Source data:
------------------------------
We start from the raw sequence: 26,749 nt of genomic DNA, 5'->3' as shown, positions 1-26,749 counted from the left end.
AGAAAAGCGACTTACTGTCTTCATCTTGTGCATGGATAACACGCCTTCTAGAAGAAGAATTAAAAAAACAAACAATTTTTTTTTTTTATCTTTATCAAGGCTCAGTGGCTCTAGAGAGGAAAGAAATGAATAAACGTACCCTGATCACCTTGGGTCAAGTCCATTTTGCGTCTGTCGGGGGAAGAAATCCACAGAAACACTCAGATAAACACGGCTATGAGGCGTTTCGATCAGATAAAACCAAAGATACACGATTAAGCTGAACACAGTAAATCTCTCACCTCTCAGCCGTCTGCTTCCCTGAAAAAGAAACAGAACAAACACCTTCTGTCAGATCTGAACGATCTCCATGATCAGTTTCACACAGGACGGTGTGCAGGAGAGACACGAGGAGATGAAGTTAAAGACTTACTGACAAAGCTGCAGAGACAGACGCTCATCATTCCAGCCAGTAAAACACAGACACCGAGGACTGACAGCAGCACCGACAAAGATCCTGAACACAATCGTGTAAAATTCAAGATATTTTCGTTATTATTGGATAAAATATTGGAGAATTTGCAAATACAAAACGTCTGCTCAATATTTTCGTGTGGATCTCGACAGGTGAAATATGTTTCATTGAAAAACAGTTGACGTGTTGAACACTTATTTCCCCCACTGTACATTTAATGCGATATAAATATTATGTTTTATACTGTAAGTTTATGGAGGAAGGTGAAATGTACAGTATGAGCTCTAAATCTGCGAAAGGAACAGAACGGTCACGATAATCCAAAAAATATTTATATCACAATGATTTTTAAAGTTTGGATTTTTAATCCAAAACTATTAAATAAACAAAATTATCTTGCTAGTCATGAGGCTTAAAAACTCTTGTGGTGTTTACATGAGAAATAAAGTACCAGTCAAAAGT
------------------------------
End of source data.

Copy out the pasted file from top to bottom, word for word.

We start from the raw sequence: 26,749 nt of genomic DNA, 5'->3' as shown, positions 1-26,749 counted from the left end.
AGAAAAGCGACTTACTGTCTTCATCTTGTGCATGGATAACACGCCTTCTAGAAGAAGAATTAAAAAAACAAACAATTTTTTTTTTTTATCTTTATCAAGGCTCAGTGGCTCTAGAGAGGAAAGAAATGAATAAACGTACCCTGATCACCTTGGGTCAAGTCCATTTTGCGTCTGTCGGGGGAAGAAATCCACAGAAACACTCAGATAAACACGGCTATGAGGCGTTTCGATCAGATAAAACCAAAGATACACGATTAAGCTGAACACAGTAAATCTCTCACCTCTCAGCCGTCTGCTTCCCTGAAAAAGAAACAGAACAAACACCTTCTGTCAGATCTGAACGATCTCCATGATCAGTTTCACACAGGACGGTGTGCAGGAGAGACACGAGGAGATGAAGTTAAAGACTTACTGACAAAGCTGCAGAGACAGACGCTCATCATTCCAGCCAGTAAAACACAGACACCGAGGACTGACAGCAGCACCGACAAAGATCCTGAACACAATCGTGTAAAATTCAAGATATTTTCGTTATTATTGGATAAAATATTGGAGAATTTGCAAATACAAAACGTCTGCTCAATATTTTCGTGTGGATCTCGACAGGTGAAATATGTTTCATTGAAAAACAGTTGACGTGTTGAACACTTATTTCCCCCACTGTACATTTAATGCGATATAAATATTATGTTTTATACTGTAAGTTTATGGAGGAAGGTGAAATGTACAGTATGAGCTCTAAATCTGCGAAAGGAACAGAACGGTCACGATAATCCAAAAAATATTTATATCACAATGATTTTTAAAGTTTGGATTTTTAATCCAAAACTATTAAATAAACAAAATTATCTTGCTAGTCATGAGGCTTAAAAACTCTTGTGGTGTTTACATGAGAAATAAAGTACCAGTCAAAAGT